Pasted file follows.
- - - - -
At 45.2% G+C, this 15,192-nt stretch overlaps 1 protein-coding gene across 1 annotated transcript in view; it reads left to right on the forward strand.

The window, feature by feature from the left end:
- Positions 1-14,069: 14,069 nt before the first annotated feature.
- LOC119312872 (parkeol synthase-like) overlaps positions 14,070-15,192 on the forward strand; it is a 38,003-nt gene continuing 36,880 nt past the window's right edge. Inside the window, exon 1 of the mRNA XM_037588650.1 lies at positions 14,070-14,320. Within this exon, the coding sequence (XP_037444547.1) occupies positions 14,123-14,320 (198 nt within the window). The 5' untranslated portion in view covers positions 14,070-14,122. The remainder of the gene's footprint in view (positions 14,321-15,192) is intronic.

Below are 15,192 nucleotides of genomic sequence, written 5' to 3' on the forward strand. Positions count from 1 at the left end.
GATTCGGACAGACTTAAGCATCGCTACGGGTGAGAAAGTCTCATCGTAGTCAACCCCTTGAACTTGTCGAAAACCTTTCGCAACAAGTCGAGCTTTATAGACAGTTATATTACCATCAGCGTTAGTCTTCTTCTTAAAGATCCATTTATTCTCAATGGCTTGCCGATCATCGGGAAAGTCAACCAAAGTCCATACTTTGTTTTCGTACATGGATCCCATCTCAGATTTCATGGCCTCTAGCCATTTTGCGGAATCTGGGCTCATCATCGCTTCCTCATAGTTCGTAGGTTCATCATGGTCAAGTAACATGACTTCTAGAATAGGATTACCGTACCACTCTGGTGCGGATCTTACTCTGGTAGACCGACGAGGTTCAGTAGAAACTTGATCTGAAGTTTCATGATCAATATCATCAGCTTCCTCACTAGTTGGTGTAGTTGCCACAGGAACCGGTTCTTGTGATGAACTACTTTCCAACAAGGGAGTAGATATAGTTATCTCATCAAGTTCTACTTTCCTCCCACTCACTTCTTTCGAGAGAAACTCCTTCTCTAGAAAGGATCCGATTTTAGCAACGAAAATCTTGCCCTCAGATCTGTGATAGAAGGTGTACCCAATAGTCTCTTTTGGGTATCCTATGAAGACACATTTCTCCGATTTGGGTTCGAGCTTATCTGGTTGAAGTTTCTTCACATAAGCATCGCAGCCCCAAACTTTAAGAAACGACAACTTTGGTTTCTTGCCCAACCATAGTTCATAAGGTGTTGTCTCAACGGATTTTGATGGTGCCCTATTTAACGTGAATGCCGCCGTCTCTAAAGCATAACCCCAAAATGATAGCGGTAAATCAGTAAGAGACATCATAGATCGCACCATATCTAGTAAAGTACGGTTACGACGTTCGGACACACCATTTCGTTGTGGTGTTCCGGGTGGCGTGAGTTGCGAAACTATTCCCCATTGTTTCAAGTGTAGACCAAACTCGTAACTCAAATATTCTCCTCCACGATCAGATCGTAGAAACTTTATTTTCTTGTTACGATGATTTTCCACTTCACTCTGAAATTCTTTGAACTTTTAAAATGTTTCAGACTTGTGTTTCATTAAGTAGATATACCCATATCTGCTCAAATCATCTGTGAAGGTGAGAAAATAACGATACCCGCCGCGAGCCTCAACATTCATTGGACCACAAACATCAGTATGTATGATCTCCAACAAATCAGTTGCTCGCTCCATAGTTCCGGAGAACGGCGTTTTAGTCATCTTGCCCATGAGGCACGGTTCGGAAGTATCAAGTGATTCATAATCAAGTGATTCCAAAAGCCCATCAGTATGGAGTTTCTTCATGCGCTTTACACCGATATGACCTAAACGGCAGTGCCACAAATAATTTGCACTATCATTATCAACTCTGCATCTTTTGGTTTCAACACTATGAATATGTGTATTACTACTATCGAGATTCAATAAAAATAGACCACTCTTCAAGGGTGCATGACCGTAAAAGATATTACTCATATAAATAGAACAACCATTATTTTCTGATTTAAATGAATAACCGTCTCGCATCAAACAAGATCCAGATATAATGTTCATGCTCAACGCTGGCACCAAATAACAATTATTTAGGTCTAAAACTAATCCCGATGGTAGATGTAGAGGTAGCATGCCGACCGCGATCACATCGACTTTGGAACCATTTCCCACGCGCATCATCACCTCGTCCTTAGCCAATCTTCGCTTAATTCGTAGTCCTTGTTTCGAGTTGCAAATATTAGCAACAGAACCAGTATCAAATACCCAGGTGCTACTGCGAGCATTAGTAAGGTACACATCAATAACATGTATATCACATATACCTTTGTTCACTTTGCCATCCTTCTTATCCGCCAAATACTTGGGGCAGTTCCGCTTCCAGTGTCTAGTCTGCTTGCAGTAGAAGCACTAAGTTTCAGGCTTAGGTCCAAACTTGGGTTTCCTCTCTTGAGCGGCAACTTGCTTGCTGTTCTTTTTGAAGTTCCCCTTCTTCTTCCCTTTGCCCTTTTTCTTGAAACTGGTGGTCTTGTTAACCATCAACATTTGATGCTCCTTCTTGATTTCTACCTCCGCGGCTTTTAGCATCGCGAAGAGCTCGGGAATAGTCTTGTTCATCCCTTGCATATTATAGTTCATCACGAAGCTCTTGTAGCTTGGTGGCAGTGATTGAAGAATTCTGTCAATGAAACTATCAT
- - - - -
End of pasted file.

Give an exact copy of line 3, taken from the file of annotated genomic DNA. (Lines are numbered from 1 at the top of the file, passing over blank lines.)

- Positions 1-14,069: 14,069 nt before the first annotated feature.